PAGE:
Baguio is a young city. It is only over a century old—practically an infant among the historical cities and towns of the Philippine archipelago. As recently as the turn of the 20th century, while ilustrados and invaders quarreled over the serious matter of sovereignty in the lowlands, the area known as Kafagway was only a grassland inhabited by humble Ibaloi folk, quietly tending to their cattle. A few years later, after inevitably winning the Philippine-American War, weary Americans stumbled upon this cradle of a land in the mountainous Cordillera region. Exhausted by lowland Luzon’s tropical air, they must have fallen homesick at the first whiff of Kafagway’s chilly midland winds, so they quickly decided that they will build a resort town in that place. Baguio was born.
Yet, despite this young history and the absence of a Spanish heritage that most of the rest of Luzon Island enjoys, Baguio has already attained for itself an immortal character. The numerous artists and authors who have made this place their home attest to the sense of the eternal pervading the midland city.
A sense of the eternal: the cold begets contemplation
It must be the cold weather. Baguio does not have the harsh, icy winters of faraway countries, but in this tropical nation of scorching, sweaty summers, Baguio’s cool air provides the ideal vacationing climate. While the cities, shores and waters of the Philippine lowland regions and islands are the very image of energy, action and adventure, Baguio’s mountains, enveloped with fog and pines, stand still in stark contrast as the icon of contemplation.
(I remember how, stepping off a bus from Manila at Utility Road, Baguio, I found myself shivering against the pre-dawn amihan winds. It was actually colder than the freezer-like air-conditioning of the bus. I would recall this many months later, when a French tourist complained to me about the extreme cold of provincial buses in the Philippines. They had come to this tropical country all the way from the winter of Paris, only to find themselves freezing to death in an overspeeding bus.)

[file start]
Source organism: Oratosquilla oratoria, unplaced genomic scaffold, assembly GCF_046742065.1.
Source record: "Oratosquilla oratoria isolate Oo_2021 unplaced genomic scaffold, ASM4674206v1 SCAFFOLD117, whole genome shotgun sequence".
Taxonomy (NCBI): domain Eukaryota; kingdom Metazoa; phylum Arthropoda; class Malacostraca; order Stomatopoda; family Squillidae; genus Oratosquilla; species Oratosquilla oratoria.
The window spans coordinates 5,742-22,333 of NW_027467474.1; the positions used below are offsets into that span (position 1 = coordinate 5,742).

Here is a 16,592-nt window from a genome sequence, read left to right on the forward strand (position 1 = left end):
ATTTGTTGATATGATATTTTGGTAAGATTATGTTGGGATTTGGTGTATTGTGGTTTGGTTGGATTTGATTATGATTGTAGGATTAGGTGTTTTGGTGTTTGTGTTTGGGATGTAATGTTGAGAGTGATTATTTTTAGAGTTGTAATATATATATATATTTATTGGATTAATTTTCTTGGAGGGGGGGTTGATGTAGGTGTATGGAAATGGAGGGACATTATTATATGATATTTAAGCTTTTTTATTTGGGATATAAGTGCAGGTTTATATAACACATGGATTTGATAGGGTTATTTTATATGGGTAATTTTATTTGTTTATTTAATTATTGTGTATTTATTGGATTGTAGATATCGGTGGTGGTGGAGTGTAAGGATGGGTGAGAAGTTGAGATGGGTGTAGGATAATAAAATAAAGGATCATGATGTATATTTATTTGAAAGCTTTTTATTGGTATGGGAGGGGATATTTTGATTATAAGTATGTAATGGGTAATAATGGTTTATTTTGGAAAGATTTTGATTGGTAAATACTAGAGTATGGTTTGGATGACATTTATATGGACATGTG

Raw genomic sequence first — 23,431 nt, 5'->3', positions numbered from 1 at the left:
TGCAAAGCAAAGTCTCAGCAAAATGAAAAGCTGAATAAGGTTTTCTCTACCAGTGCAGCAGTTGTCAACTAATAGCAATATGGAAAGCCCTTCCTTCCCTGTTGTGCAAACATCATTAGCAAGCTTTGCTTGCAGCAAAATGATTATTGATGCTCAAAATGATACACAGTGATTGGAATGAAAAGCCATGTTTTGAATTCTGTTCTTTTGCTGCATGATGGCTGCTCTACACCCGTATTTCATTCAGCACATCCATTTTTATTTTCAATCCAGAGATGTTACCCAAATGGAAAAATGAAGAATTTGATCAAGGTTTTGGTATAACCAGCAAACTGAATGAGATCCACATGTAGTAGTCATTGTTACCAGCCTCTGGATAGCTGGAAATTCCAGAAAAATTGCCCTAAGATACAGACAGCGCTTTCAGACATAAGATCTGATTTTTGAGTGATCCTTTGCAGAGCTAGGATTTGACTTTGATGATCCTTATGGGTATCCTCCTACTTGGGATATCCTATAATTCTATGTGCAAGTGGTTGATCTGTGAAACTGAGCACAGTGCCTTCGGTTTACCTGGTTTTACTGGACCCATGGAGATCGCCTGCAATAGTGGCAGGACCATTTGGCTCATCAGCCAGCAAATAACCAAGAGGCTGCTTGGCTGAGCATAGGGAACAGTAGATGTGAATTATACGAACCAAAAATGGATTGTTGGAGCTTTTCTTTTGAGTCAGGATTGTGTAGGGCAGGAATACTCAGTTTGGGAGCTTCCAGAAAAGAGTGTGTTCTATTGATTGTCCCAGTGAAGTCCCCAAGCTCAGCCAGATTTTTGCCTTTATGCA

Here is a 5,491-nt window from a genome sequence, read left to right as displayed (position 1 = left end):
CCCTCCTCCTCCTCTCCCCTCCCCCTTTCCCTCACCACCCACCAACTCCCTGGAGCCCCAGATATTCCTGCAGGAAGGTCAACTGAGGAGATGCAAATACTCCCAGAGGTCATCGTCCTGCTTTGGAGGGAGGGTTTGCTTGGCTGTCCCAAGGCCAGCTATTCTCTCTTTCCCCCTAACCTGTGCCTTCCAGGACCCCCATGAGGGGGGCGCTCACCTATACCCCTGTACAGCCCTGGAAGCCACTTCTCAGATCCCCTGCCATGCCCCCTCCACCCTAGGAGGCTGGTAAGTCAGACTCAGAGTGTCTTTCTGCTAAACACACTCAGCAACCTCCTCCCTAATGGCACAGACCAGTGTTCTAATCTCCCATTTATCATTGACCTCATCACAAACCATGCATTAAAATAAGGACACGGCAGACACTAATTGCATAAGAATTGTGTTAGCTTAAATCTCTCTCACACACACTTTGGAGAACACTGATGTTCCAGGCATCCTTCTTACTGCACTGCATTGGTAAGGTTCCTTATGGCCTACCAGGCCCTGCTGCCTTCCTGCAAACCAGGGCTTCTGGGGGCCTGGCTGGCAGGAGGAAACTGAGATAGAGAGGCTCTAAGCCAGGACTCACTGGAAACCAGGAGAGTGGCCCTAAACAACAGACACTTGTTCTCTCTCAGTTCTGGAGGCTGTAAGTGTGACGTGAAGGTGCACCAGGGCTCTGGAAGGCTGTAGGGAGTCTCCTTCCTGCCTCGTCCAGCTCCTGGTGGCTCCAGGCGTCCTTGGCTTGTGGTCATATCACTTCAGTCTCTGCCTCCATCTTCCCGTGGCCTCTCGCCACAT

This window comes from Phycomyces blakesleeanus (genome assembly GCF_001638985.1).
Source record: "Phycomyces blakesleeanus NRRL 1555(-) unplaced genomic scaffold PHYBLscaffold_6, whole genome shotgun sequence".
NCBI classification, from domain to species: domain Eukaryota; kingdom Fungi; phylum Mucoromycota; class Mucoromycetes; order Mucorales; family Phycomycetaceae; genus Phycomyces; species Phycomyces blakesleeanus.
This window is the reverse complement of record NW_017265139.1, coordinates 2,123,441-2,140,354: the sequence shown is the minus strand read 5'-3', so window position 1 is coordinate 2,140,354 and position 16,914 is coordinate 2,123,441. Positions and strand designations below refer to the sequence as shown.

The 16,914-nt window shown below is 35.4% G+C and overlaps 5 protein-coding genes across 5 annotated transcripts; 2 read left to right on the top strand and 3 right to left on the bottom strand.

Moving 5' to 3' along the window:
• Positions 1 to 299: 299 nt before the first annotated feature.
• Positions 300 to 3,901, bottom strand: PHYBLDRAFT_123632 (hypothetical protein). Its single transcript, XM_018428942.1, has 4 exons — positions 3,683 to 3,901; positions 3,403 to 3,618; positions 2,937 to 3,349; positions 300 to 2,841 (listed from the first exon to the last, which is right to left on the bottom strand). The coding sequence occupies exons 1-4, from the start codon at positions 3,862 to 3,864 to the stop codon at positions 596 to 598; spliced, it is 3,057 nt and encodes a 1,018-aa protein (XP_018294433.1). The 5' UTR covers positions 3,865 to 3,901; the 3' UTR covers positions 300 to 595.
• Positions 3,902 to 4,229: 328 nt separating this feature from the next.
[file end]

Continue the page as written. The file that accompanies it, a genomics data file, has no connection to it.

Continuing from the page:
In a physical, scientific sense, coldness is associated with inactivity or preservation. To freeze organic substances is to preserve them. Stars cool down as they die. This link holds true also in a geographic and cultural sense: the warmth of Spain and Italy, for example, lend these countries’ cultures an energy that is missing from their counterparts farther north, such as in Finland and Norway; wintry Russia has produced some of classical literature’s finest novelists—the experience of frost seems to enable them to talk about eternal things, and write patiently long masterpieces.
It is understandable then, that Baguio is such an inviting space for personalities like BenCab, Kidlat Tahimik, and even Nick Joaquin, who is rumored to have made the city’s watering holes his secret getaway (perhaps as a respite from a stressful week of wielding his pen). Innumerable ‘writerly’ nooks fill the sprawl of Baguio, and it is easy to see these spaces being occupied by imaginative minds, inspired by the stillness of the mountains, moved by the comforting beauty of misty air, enthralled by the evergreen of pines.
It is fitting then that, at a prime location in the city, at the upper end of Burnham Park, the people of Baguio has erected a monument to the nation’s first novelist, and its most-immortalized son.
The environment: a feature and a responsibility
The unique environment of Baguio as a Philippine city naturally places it at the forefront of environmentalism. Its solidarity with its surroundings is both its most attractive feature, and its greatest source of conflict.